I hope I am able to bring everyone up to the same page. I believe that things like the mini P are made with thee amount of effort and thot required to size the bass instrument to a smaller person. The same goes for the 3/4 size kids double bass. Only the instrument has been made smaller, the issues that appear when the instrument size is dropped has not been fully addressed, a grown up sized double bass sounds far better and fuller than the 3/4 which sounds like it's working on its size limits and takes an effort to make it sound good

There are complexities that differentiate a kid in the small person size class. To design for kid needs more 'thoting' then that!

Agree? It will be interesting to hear others thots regarding the concept of designing for age ability rather than just downsizing
Lots of red flags there.
Hey man, I read a lot of what you post and share. Thank you for taking an interest in things people come up with. Regarding your concerns, they are legitimate and appropriate. As an academic debate, there are lots we parents pick and choose that we might feel is for their development and growth, which revolves around the scope of our worlds as well as what educational authorities may have picked and developed. What I might think suitable and easy for my kid may be regarded differently by another parent for their kid, and vise versa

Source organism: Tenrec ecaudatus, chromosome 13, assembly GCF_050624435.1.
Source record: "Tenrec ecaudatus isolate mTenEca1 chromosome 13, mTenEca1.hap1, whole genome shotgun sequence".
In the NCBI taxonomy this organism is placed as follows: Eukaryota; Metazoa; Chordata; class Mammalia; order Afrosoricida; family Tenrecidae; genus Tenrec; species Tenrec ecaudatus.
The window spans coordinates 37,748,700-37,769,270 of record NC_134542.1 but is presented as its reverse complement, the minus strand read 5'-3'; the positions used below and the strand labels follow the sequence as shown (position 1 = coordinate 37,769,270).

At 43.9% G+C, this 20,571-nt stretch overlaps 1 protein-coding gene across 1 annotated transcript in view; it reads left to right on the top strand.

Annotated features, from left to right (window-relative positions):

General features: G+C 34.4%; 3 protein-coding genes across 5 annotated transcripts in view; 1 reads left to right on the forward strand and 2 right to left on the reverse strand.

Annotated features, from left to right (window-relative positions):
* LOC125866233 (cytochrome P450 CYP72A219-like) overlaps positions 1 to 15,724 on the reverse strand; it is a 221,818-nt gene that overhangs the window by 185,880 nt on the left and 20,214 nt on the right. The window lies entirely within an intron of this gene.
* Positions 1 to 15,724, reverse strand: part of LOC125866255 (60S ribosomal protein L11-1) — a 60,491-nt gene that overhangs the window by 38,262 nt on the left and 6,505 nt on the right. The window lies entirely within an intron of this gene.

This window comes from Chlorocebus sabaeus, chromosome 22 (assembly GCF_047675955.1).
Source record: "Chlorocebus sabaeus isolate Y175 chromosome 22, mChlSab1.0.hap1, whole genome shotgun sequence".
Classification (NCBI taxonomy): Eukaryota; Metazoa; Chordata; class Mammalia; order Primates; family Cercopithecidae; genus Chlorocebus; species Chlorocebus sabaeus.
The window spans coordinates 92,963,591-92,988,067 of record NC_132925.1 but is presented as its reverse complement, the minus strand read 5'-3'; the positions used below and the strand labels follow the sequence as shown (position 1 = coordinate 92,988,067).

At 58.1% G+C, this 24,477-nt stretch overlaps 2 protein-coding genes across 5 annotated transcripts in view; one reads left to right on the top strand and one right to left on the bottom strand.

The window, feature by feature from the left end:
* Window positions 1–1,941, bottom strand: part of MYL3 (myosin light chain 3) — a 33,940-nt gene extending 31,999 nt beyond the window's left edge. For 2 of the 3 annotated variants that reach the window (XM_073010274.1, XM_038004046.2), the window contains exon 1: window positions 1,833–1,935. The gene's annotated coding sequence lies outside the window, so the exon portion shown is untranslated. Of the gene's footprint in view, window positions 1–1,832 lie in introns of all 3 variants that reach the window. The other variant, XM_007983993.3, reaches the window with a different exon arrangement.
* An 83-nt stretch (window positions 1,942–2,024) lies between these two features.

In my opinion, how this activities are implemented and the equipment that is engaged can make for a positive involvement by the kid. What I am writing is not intended to sound boastful or vain or anything like it, I humbly request that you please do not read it in that manner. I want to focus on efforts regarding parents taking an active interest and engaging the thot that we humans are capable off, whether design, construction, or exploring help and questioning others that might be capable of that help

As an example, let's take fishing. This is not school or academic or parental pressure. Kids love trying for a fish, they don't need a parent or teacher to push them. I got involved on the commercial side of fishing tackle scene a long while back. To increase my customer base and presence, I got involved with sponsoring clubs and forums. A kid with a toy rod and reel is as excited about catching like the parents. BUT, they cannot cast like their parents to where the fish are. If they hook up, they cannot subdue the catch like the parents